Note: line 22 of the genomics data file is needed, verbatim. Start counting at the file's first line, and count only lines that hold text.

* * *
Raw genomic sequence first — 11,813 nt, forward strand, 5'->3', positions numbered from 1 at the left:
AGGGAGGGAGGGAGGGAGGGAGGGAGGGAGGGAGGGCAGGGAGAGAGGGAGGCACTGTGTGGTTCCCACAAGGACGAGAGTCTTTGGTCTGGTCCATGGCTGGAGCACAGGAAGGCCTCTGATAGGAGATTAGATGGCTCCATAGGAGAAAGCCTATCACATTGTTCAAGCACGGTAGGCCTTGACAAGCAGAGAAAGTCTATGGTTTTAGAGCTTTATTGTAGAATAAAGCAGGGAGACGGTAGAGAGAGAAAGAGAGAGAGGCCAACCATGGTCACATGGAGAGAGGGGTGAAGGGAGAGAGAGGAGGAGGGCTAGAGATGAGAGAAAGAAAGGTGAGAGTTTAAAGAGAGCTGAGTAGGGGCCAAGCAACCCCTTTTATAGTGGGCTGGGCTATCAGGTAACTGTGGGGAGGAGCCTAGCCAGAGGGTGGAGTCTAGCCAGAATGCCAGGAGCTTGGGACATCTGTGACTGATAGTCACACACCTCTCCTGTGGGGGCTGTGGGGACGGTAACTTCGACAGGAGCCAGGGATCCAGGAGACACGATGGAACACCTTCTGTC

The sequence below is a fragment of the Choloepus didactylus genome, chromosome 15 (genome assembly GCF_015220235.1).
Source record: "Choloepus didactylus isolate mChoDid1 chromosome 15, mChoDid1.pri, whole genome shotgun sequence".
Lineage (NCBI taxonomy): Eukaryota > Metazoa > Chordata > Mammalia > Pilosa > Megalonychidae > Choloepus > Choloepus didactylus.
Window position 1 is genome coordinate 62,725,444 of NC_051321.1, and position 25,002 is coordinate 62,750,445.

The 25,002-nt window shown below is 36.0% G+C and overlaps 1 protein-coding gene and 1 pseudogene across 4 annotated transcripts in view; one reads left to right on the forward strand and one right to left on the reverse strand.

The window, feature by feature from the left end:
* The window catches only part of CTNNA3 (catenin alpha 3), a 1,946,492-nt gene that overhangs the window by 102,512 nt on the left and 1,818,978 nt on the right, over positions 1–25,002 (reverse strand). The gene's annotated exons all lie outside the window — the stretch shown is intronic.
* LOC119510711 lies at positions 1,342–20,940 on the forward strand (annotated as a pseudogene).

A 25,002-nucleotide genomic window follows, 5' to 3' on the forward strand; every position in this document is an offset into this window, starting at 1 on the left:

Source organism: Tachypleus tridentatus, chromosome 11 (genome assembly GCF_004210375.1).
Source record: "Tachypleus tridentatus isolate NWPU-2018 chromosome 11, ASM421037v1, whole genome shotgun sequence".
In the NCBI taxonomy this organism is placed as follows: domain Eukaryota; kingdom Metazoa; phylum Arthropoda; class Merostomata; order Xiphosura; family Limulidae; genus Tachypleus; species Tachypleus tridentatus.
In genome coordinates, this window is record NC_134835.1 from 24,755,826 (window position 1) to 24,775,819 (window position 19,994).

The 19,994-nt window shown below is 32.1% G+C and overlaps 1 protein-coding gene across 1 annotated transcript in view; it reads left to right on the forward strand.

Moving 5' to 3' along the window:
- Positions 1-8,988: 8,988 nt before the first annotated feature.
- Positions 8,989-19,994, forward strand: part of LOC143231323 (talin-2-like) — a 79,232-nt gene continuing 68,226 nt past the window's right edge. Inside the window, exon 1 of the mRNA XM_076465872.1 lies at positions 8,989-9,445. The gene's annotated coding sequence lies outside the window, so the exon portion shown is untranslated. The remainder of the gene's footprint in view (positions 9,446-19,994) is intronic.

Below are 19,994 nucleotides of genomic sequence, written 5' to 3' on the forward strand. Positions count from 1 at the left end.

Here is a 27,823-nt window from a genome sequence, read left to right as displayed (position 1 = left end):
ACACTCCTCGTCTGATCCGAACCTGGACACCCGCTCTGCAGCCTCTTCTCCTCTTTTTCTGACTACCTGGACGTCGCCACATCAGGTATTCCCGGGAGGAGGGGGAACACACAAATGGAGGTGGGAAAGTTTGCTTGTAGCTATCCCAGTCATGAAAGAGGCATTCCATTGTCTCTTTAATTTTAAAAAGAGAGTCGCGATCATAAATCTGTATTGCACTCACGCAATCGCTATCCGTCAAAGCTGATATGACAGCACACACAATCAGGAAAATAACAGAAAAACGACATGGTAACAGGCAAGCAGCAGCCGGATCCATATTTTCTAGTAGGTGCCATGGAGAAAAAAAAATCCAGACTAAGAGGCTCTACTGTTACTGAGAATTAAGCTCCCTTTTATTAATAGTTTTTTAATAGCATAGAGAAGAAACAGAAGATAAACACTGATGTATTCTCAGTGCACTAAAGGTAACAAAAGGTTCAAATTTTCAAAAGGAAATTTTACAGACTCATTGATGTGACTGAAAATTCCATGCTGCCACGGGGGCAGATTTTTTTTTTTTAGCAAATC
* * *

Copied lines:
ACACTCCTCGTCTGATCCGAACCTGGACACCCGCTCTGCAGCCTCTTCTCCTCTTTTTCTGACTACCTGGACGTCGCCACATCAGGTATTCCCGGGAGGAGGGGGAACACACAAATGGAGGTGGGAAAGTTTGCTTGTAGCTATCCCAGTCATGAAAGAGGCATTCCATTGTCTCTTTAATTTTAAAAAGAGAGTCGCGATCATAAATCTGTATTGCACTCACGCAATCGCTATCCGTCAAAGCTGATATGACAGCACACACAATCAGGAAAATAACAGAAAAACGACATGGTAACAGGCAAGCAGCAGCCGGATCCATATTTTCTAGTAGGTGCCATGGAGAAAAAAAAATCCAGACTAAGAGGCTCTACTGTTACTGAGAATTAAGCTCCCTTTTATTAATAGTTTTTTAATAGCATAGAGAAGAAACAGAAGATAAACACTGATGTATTCTCAGTGCACTAAAGGTAACAAAAGGTTCAAATTTTCAAAAGGAAATTTTACAGACTCATTGATGTGACTGAAAATTCCATGCTGCCACGGGGGCAGATTTTTTTTTTTTAGCAAATC